Microsoft fixes Azure ExtraReplica bugs that exposed user databases

Microsoft has patched a chain of critical vulnerabilities found in Azure Database for PostgreSQL Flexible Server that could allow malicious users to elevate their privileges and gain access to other customers’ databases after bypassing authentication.

The flexible server deployment option for Azure Database for PostgreSQL gives customers the maximum possible control over their databases, including fine-tuning and multiple configuration parameters.

“By exploiting an elevated permissions bug in the flexible server authentication process for a replication user, a malicious user could take advantage of a poorly anchored regular expression to bypass authentication to access databases other customers,” the Microsoft Security Response Center team explained today.

“This was mitigated within 48 hours (January 13, 2022). [..] Customers using the private access networking option were not at risk from this vulnerability. Postgres’ single-server offering was not impacted.”

Microsoft deployed patches to all Flexible Servers by February 25, 2022 to address a remote code execution flaw in the Flexible Server PostgreSQL service and an elevation of privilege bug.

The research team at cloud security company Wiz, which discovered the security bugs, collectively dubbed them ExtraReplica and disclosed them to Microsoft on January 11, 2022.

As explained by Microsoft, Wiz researchers took the following steps to gain elevated privileges and remote code execution, which allowed them to bypass cross-account authentication using a fake certificate and to access the databases of other customers:

  1. Choose a target PostgreSQL flexible server.
  2. Retrieve the target common name from the Certificate Transparency stream.
  3. Purchase a specially crafted certificate from DigiCert or a DigiCert Intermediate Certificate Authority.
  4. Find the target Azure region by resolving the database domain name and matching it to one of Azure’s public IP address ranges.
  5. Create an attacker-controlled database in the target’s Azure region.
  6. Exploit vulnerability #1 on the instance controlled by the attacker to elevate privileges and obtain code execution.
  7. Scan the subnet for the target instance and exploit vulnerability #2 to gain read access!
ExtraReplica Attack Stream
ExtraReplica Attack Stream (Wiz)

Microsoft says that none of its Azure customers using the affected flexible servers prior to the patch deployment were affected in any way, and no customer data was accessed without authorization by exploiting the ExtraReplica vulnerability chain.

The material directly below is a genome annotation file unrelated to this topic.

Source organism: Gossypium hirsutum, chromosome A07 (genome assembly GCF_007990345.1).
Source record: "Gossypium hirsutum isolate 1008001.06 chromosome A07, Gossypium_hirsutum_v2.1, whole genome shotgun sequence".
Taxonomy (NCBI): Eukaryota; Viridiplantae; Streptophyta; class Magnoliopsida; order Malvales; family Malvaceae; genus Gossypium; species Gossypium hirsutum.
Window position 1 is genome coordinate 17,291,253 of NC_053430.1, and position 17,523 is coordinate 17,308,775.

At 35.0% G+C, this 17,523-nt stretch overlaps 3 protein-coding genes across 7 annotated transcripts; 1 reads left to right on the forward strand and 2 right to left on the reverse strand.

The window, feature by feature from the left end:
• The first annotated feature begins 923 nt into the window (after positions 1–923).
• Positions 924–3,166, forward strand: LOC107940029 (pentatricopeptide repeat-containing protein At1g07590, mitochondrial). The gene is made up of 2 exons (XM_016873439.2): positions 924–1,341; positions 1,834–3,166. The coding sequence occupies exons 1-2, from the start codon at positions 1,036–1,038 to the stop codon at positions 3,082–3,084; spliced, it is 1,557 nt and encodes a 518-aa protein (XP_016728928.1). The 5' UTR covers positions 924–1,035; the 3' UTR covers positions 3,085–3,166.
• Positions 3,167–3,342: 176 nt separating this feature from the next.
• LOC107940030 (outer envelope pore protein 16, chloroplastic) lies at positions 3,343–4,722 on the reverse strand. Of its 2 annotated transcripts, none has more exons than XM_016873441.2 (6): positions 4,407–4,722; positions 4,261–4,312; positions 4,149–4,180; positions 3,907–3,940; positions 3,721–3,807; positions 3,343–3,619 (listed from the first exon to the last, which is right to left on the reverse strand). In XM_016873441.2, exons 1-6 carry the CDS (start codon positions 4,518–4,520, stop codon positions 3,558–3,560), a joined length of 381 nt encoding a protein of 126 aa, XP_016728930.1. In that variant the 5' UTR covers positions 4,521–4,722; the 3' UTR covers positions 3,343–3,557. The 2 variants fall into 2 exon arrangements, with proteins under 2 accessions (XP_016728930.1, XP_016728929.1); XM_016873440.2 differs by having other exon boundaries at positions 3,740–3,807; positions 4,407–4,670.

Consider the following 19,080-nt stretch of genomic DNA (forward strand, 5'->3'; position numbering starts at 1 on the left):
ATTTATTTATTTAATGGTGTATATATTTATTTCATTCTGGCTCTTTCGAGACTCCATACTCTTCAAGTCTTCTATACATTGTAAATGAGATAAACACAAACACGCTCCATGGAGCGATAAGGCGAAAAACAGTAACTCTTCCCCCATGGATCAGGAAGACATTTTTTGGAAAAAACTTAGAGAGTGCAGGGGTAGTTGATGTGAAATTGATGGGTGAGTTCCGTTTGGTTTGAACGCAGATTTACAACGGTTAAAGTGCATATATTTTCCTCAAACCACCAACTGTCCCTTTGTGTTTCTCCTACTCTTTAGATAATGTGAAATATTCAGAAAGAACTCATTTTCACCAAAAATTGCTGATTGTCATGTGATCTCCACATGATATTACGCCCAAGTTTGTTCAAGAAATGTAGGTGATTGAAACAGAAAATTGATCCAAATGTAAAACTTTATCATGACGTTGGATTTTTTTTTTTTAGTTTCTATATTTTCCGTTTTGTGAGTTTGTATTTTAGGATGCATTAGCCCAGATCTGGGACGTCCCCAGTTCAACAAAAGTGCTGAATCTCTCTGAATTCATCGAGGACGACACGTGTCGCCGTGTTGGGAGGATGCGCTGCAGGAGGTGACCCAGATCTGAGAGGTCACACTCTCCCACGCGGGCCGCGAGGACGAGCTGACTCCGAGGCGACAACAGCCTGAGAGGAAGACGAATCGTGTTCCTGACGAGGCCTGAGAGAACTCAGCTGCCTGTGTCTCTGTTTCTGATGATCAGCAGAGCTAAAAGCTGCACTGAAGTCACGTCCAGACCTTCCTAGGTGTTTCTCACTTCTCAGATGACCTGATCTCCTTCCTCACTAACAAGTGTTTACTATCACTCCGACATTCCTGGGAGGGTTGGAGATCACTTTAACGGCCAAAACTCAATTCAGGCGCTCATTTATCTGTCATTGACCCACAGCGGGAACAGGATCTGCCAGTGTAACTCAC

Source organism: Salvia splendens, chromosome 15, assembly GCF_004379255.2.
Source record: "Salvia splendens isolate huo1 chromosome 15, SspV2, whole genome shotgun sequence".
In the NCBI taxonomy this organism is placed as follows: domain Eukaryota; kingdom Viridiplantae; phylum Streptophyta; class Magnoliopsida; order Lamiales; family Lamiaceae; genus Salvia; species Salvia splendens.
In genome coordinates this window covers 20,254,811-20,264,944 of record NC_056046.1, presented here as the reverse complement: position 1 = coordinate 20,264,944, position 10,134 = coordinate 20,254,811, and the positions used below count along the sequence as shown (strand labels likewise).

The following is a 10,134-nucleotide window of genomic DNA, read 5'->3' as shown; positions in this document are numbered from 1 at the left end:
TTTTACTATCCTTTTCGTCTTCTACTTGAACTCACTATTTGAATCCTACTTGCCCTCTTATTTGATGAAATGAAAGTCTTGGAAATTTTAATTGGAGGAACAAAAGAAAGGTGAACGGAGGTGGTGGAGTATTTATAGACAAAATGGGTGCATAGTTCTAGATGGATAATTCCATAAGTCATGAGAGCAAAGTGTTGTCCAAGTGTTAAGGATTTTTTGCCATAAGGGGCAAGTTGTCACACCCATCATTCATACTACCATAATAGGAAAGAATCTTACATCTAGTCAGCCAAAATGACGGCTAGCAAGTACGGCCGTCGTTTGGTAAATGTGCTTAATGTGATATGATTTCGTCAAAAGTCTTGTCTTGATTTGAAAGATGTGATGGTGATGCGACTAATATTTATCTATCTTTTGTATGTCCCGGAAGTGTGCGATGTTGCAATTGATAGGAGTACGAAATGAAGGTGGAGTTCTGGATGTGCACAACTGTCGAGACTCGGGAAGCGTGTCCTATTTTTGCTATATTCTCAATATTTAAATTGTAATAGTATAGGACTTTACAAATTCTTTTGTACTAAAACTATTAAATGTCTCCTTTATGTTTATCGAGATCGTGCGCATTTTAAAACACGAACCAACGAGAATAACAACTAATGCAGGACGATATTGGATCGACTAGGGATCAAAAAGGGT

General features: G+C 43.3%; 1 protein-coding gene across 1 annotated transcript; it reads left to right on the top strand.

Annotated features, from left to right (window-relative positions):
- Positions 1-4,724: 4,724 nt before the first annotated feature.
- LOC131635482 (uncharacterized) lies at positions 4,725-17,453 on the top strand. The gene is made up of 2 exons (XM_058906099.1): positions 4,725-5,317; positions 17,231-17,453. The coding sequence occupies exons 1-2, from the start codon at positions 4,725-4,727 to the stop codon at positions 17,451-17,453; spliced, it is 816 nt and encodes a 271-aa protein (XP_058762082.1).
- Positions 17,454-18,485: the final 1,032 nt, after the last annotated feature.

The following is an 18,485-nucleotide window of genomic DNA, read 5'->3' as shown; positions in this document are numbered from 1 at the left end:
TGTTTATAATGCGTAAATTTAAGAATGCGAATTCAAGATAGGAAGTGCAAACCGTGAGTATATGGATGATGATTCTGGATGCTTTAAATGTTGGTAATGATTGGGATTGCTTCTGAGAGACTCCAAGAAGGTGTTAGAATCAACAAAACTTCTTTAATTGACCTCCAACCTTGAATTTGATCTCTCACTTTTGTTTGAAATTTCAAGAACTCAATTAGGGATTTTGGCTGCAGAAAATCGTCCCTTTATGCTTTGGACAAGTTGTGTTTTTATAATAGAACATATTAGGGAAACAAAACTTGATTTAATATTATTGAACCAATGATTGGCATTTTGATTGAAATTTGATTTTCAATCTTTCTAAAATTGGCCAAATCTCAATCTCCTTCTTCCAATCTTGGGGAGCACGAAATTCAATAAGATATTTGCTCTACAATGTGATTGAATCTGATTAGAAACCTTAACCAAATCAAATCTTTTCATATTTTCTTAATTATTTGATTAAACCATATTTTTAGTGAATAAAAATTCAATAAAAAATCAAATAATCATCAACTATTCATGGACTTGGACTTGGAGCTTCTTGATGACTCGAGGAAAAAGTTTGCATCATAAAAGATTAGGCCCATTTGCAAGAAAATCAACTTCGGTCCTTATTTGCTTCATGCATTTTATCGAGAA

Since the company has already patched security vulnerabilities on all vulnerable database servers, customers are not required to take any action to protect their data.

However, Microsoft recommends deploying PostgreSQL flexible servers on Azure Virtual Networks (VNet), which provides private and secure network communication.

“To further minimize exposure, we recommend that customers enable private network access when configuring their flexible server instances,” Redmond explained.

“As with other cloud vulnerabilities, this issue has not been assigned a CVE identifier (unlike software vulnerabilities). It is not recorded or documented in any database,” added the Wiz research team. .

“The lack of such a database impairs customers’ ability to monitor, track and respond to cloud vulnerabilities.”

Disclosure schedule:

  • 11/01/22 – Wiz Research reported the vulnerabilities to MSRC (Case 69557)
  • 01/13/22 – MSRC began investigating vulnerabilities and later fixed the certificate issue (vulnerability #2)
  • 01/14/22 – MSRC has verified their fix as observed by Wiz Research (Certificate Transparency).
  • 01/15/22 – MSRC awarded Wiz Research a $40,000 bounty
  • 01/18/22 – MSRC says it has successfully reproduced all vulnerabilities
  • 02/25/22 – A fix has been deployed to all vulnerable instances

Last year, the Wiz research team also revealed a new class of DNS vulnerabilities affecting major DNS-as-a-Service (DNSaaS) providers and allowing attackers to access sensitive information from corporate networks. in what they described as “nation-state level espionage”. campaigns.

The researchers also discovered several other security flaws in Microsoft Azure products, including Azure Cosmos DB, Open Management Infrastructure (OMI) software agent, and Azure App Service.

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